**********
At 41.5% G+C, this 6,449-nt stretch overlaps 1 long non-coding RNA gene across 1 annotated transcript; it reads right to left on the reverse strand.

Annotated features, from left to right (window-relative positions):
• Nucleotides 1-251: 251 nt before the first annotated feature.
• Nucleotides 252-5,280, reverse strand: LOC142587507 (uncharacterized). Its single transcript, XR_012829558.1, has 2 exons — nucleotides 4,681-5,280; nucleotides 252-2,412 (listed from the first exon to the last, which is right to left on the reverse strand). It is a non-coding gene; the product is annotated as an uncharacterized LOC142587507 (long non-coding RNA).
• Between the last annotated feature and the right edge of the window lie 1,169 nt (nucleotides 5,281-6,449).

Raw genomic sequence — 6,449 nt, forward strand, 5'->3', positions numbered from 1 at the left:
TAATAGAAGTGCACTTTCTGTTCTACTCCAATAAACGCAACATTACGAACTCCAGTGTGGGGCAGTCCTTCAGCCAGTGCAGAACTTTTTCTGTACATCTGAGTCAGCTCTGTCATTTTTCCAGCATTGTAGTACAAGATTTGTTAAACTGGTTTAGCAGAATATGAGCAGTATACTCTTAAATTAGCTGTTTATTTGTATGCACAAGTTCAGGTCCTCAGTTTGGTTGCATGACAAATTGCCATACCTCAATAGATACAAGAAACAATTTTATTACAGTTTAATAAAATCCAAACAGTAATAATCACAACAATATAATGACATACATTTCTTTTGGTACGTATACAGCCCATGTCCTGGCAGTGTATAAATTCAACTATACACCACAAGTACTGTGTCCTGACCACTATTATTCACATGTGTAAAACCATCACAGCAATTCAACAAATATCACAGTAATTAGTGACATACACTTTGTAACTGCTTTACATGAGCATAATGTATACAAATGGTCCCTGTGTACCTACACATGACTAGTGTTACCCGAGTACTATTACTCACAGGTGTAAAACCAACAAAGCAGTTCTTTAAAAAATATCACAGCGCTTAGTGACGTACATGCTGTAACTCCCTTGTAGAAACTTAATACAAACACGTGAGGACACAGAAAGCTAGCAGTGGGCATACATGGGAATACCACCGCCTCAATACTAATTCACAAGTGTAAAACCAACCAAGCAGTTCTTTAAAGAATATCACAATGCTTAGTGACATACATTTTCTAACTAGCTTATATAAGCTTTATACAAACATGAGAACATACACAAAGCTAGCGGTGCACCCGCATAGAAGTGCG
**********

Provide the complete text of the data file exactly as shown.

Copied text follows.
At 41.5% G+C, this 6,449-nt stretch overlaps 1 long non-coding RNA gene across 1 annotated transcript; it reads right to left on the reverse strand.

Annotated features, from left to right (window-relative positions):
• Nucleotides 1-251: 251 nt before the first annotated feature.
• Nucleotides 252-5,280, reverse strand: LOC142587507 (uncharacterized). Its single transcript, XR_012829558.1, has 2 exons — nucleotides 4,681-5,280; nucleotides 252-2,412 (listed from the first exon to the last, which is right to left on the reverse strand). It is a non-coding gene; the product is annotated as an uncharacterized LOC142587507 (long non-coding RNA).
• Between the last annotated feature and the right edge of the window lie 1,169 nt (nucleotides 5,281-6,449).

Raw genomic sequence — 6,449 nt, forward strand, 5'->3', positions numbered from 1 at the left:
TAATAGAAGTGCACTTTCTGTTCTACTCCAATAAACGCAACATTACGAACTCCAGTGTGGGGCAGTCCTTCAGCCAGTGCAGAACTTTTTCTGTACATCTGAGTCAGCTCTGTCATTTTTCCAGCATTGTAGTACAAGATTTGTTAAACTGGTTTAGCAGAATATGAGCAGTATACTCTTAAATTAGCTGTTTATTTGTATGCACAAGTTCAGGTCCTCAGTTTGGTTGCATGACAAATTGCCATACCTCAATAGATACAAGAAACAATTTTATTACAGTTTAATAAAATCCAAACAGTAATAATCACAACAATATAATGACATACATTTCTTTTGGTACGTATACAGCCCATGTCCTGGCAGTGTATAAATTCAACTATACACCACAAGTACTGTGTCCTGACCACTATTATTCACATGTGTAAAACCATCACAGCAATTCAACAAATATCACAGTAATTAGTGACATACACTTTGTAACTGCTTTACATGAGCATAATGTATACAAATGGTCCCTGTGTACCTACACATGACTAGTGTTACCCGAGTACTATTACTCACAGGTGTAAAACCAACAAAGCAGTTCTTTAAAAAATATCACAGCGCTTAGTGACGTACATGCTGTAACTCCCTTGTAGAAACTTAATACAAACACGTGAGGACACAGAAAGCTAGCAGTGGGCATACATGGGAATACCACCGCCTCAATACTAATTCACAAGTGTAAAACCAACCAAGCAGTTCTTTAAAGAATATCACAATGCTTAGTGACATACATTTTCTAACTAGCTTATATAAGCTTTATACAAACATGAGAACATACACAAAGCTAGCGGTGCACCCGCATAGAAGTGCG